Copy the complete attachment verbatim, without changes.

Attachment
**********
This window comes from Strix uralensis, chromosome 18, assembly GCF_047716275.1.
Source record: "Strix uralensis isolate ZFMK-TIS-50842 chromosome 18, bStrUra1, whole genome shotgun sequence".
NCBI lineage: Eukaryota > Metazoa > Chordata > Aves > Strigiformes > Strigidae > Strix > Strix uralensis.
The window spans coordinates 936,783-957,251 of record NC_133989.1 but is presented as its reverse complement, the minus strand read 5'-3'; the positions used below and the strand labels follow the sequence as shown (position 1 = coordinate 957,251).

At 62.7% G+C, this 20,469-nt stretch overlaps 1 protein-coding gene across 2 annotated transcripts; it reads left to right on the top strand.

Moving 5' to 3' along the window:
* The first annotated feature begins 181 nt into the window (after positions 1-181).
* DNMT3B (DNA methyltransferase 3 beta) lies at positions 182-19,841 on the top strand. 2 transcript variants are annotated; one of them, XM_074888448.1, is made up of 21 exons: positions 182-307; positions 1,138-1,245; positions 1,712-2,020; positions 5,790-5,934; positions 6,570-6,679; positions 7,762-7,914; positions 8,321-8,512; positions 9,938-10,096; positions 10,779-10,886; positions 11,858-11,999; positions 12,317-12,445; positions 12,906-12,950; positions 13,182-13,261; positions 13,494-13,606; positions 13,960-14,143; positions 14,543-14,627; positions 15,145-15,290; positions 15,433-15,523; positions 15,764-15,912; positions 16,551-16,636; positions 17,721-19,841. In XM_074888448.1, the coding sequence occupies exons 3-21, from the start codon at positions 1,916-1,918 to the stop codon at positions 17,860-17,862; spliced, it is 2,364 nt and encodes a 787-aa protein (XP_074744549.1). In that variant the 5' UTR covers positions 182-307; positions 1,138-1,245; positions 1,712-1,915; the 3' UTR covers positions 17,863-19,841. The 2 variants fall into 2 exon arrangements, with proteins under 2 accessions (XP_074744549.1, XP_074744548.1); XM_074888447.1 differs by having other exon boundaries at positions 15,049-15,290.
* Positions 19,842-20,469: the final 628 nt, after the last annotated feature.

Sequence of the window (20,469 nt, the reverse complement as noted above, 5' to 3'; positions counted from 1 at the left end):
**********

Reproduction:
This window comes from Strix uralensis, chromosome 18, assembly GCF_047716275.1.
Source record: "Strix uralensis isolate ZFMK-TIS-50842 chromosome 18, bStrUra1, whole genome shotgun sequence".
NCBI lineage: Eukaryota > Metazoa > Chordata > Aves > Strigiformes > Strigidae > Strix > Strix uralensis.
The window spans coordinates 936,783-957,251 of record NC_133989.1 but is presented as its reverse complement, the minus strand read 5'-3'; the positions used below and the strand labels follow the sequence as shown (position 1 = coordinate 957,251).

At 62.7% G+C, this 20,469-nt stretch overlaps 1 protein-coding gene across 2 annotated transcripts; it reads left to right on the top strand.

Moving 5' to 3' along the window:
* The first annotated feature begins 181 nt into the window (after positions 1-181).
* DNMT3B (DNA methyltransferase 3 beta) lies at positions 182-19,841 on the top strand. 2 transcript variants are annotated; one of them, XM_074888448.1, is made up of 21 exons: positions 182-307; positions 1,138-1,245; positions 1,712-2,020; positions 5,790-5,934; positions 6,570-6,679; positions 7,762-7,914; positions 8,321-8,512; positions 9,938-10,096; positions 10,779-10,886; positions 11,858-11,999; positions 12,317-12,445; positions 12,906-12,950; positions 13,182-13,261; positions 13,494-13,606; positions 13,960-14,143; positions 14,543-14,627; positions 15,145-15,290; positions 15,433-15,523; positions 15,764-15,912; positions 16,551-16,636; positions 17,721-19,841. In XM_074888448.1, the coding sequence occupies exons 3-21, from the start codon at positions 1,916-1,918 to the stop codon at positions 17,860-17,862; spliced, it is 2,364 nt and encodes a 787-aa protein (XP_074744549.1). In that variant the 5' UTR covers positions 182-307; positions 1,138-1,245; positions 1,712-1,915; the 3' UTR covers positions 17,863-19,841. The 2 variants fall into 2 exon arrangements, with proteins under 2 accessions (XP_074744549.1, XP_074744548.1); XM_074888447.1 differs by having other exon boundaries at positions 15,049-15,290.
* Positions 19,842-20,469: the final 628 nt, after the last annotated feature.

Sequence of the window (20,469 nt, the reverse complement as noted above, 5' to 3'; positions counted from 1 at the left end):